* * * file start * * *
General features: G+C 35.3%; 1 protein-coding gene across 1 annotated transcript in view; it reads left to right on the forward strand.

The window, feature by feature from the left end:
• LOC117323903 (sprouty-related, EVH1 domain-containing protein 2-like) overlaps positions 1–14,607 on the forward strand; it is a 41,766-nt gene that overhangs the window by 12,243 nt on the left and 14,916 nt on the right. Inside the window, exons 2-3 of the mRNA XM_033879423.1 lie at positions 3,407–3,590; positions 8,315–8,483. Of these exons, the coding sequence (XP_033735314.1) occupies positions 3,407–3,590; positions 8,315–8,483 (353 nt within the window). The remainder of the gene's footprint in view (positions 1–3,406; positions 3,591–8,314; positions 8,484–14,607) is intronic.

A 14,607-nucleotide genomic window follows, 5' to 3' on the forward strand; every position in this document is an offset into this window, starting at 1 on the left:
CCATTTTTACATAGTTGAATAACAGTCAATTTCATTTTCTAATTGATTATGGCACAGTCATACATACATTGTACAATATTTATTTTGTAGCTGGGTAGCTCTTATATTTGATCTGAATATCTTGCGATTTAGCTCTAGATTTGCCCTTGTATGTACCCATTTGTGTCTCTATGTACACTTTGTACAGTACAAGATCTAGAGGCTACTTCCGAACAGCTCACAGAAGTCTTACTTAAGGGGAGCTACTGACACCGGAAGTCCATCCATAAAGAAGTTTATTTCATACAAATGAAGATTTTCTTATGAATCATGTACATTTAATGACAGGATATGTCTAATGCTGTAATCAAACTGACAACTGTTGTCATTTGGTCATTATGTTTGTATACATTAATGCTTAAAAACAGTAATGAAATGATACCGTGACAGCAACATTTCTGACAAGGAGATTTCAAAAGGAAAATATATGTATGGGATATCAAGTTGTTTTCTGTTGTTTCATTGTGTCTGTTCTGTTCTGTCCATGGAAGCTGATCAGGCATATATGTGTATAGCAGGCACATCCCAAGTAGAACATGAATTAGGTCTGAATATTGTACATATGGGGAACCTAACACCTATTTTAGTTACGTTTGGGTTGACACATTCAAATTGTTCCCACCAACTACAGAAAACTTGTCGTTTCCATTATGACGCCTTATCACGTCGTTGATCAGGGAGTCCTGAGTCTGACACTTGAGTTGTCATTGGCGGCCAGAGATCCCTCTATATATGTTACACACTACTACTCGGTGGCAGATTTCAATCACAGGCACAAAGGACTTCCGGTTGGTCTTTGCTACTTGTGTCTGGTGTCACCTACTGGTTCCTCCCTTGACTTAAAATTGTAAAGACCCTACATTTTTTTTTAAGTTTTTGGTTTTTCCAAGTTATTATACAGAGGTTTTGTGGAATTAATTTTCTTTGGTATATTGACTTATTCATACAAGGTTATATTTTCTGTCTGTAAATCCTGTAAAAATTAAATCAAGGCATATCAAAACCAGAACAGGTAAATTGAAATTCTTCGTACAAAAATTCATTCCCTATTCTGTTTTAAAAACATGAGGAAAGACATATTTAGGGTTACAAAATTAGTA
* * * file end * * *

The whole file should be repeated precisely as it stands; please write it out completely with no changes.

General features: G+C 35.3%; 1 protein-coding gene across 1 annotated transcript in view; it reads left to right on the forward strand.

The window, feature by feature from the left end:
• LOC117323903 (sprouty-related, EVH1 domain-containing protein 2-like) overlaps positions 1–14,607 on the forward strand; it is a 41,766-nt gene that overhangs the window by 12,243 nt on the left and 14,916 nt on the right. Inside the window, exons 2-3 of the mRNA XM_033879423.1 lie at positions 3,407–3,590; positions 8,315–8,483. Of these exons, the coding sequence (XP_033735314.1) occupies positions 3,407–3,590; positions 8,315–8,483 (353 nt within the window). The remainder of the gene's footprint in view (positions 1–3,406; positions 3,591–8,314; positions 8,484–14,607) is intronic.

A 14,607-nucleotide genomic window follows, 5' to 3' on the forward strand; every position in this document is an offset into this window, starting at 1 on the left:
CCATTTTTACATAGTTGAATAACAGTCAATTTCATTTTCTAATTGATTATGGCACAGTCATACATACATTGTACAATATTTATTTTGTAGCTGGGTAGCTCTTATATTTGATCTGAATATCTTGCGATTTAGCTCTAGATTTGCCCTTGTATGTACCCATTTGTGTCTCTATGTACACTTTGTACAGTACAAGATCTAGAGGCTACTTCCGAACAGCTCACAGAAGTCTTACTTAAGGGGAGCTACTGACACCGGAAGTCCATCCATAAAGAAGTTTATTTCATACAAATGAAGATTTTCTTATGAATCATGTACATTTAATGACAGGATATGTCTAATGCTGTAATCAAACTGACAACTGTTGTCATTTGGTCATTATGTTTGTATACATTAATGCTTAAAAACAGTAATGAAATGATACCGTGACAGCAACATTTCTGACAAGGAGATTTCAAAAGGAAAATATATGTATGGGATATCAAGTTGTTTTCTGTTGTTTCATTGTGTCTGTTCTGTTCTGTCCATGGAAGCTGATCAGGCATATATGTGTATAGCAGGCACATCCCAAGTAGAACATGAATTAGGTCTGAATATTGTACATATGGGGAACCTAACACCTATTTTAGTTACGTTTGGGTTGACACATTCAAATTGTTCCCACCAACTACAGAAAACTTGTCGTTTCCATTATGACGCCTTATCACGTCGTTGATCAGGGAGTCCTGAGTCTGACACTTGAGTTGTCATTGGCGGCCAGAGATCCCTCTATATATGTTACACACTACTACTCGGTGGCAGATTTCAATCACAGGCACAAAGGACTTCCGGTTGGTCTTTGCTACTTGTGTCTGGTGTCACCTACTGGTTCCTCCCTTGACTTAAAATTGTAAAGACCCTACATTTTTTTTTAAGTTTTTGGTTTTTCCAAGTTATTATACAGAGGTTTTGTGGAATTAATTTTCTTTGGTATATTGACTTATTCATACAAGGTTATATTTTCTGTCTGTAAATCCTGTAAAAATTAAATCAAGGCATATCAAAACCAGAACAGGTAAATTGAAATTCTTCGTACAAAAATTCATTCCCTATTCTGTTTTAAAAACATGAGGAAAGACATATTTAGGGTTACAAAATTAGTA